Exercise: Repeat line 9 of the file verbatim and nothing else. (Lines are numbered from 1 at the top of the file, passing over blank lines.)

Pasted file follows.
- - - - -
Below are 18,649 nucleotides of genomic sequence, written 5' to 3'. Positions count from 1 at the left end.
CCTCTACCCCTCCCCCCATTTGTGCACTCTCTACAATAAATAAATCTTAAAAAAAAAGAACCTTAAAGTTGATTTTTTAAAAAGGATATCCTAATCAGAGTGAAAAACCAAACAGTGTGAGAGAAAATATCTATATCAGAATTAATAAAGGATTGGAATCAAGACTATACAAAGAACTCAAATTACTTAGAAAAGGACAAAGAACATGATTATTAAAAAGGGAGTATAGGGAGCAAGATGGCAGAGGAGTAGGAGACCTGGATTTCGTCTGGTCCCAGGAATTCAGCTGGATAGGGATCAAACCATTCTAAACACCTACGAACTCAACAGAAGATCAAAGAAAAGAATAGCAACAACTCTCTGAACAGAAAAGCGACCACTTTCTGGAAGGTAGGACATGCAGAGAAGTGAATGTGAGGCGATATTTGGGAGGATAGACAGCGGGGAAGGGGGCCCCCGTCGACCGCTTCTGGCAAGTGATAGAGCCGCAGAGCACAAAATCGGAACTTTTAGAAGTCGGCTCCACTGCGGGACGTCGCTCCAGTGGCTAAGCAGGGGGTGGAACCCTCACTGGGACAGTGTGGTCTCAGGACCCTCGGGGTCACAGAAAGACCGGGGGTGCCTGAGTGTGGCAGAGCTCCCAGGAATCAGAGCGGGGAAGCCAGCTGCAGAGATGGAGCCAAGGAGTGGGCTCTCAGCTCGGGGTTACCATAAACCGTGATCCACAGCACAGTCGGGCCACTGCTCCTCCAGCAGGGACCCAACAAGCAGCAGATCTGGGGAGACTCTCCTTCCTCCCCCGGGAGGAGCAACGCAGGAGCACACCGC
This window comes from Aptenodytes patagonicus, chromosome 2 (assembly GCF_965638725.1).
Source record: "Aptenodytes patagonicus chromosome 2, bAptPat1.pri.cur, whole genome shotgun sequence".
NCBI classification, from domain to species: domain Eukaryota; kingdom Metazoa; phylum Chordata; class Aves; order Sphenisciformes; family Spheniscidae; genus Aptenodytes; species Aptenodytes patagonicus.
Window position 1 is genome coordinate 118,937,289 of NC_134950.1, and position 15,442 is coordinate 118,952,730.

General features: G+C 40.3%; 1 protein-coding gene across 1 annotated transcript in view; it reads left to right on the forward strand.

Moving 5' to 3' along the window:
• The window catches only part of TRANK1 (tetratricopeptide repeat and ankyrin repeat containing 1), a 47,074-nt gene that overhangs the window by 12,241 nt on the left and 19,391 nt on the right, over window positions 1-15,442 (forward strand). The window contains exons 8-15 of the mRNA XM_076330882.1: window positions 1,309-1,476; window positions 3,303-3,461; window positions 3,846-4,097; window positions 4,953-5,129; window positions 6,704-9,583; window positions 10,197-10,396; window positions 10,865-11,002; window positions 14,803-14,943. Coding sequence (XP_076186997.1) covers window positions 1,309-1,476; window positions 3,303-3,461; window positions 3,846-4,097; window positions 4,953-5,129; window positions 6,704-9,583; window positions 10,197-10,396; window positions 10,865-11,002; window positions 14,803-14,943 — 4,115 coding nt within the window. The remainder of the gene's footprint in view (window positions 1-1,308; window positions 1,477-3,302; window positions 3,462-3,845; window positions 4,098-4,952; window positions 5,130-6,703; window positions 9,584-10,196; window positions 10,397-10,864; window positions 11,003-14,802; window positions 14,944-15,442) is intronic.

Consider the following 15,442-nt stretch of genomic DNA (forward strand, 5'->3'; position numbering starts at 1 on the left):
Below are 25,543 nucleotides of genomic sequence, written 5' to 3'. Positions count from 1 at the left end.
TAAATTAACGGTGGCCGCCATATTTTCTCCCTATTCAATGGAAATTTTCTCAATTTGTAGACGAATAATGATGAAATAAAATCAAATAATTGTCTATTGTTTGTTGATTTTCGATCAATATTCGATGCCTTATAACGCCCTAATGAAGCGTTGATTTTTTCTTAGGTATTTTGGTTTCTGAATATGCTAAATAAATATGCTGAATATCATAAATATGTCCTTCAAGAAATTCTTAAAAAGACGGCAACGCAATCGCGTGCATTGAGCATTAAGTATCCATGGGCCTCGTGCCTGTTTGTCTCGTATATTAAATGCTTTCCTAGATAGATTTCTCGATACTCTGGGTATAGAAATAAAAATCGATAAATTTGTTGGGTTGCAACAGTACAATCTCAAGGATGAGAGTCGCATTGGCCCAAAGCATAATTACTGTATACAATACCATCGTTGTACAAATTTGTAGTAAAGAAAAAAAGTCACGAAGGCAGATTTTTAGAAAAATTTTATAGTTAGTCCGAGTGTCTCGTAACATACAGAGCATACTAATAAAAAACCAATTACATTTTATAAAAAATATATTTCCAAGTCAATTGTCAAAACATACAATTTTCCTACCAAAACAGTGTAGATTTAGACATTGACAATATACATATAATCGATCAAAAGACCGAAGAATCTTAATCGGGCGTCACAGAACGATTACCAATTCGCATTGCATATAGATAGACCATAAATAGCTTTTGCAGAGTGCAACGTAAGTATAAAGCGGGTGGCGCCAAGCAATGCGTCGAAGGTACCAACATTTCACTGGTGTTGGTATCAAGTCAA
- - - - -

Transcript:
• The window catches only part of TRANK1 (tetratricopeptide repeat and ankyrin repeat containing 1), a 47,074-nt gene that overhangs the window by 12,241 nt on the left and 19,391 nt on the right, over window positions 1-15,442 (forward strand). The window contains exons 8-15 of the mRNA XM_076330882.1: window positions 1,309-1,476; window positions 3,303-3,461; window positions 3,846-4,097; window positions 4,953-5,129; window positions 6,704-9,583; window positions 10,197-10,396; window positions 10,865-11,002; window positions 14,803-14,943. Coding sequence (XP_076186997.1) covers window positions 1,309-1,476; window positions 3,303-3,461; window positions 3,846-4,097; window positions 4,953-5,129; window positions 6,704-9,583; window positions 10,197-10,396; window positions 10,865-11,002; window positions 14,803-14,943 — 4,115 coding nt within the window. The remainder of the gene's footprint in view (window positions 1-1,308; window positions 1,477-3,302; window positions 3,462-3,845; window positions 4,098-4,952; window positions 5,130-6,703; window positions 9,584-10,196; window positions 10,397-10,864; window positions 11,003-14,802; window positions 14,944-15,442) is intronic.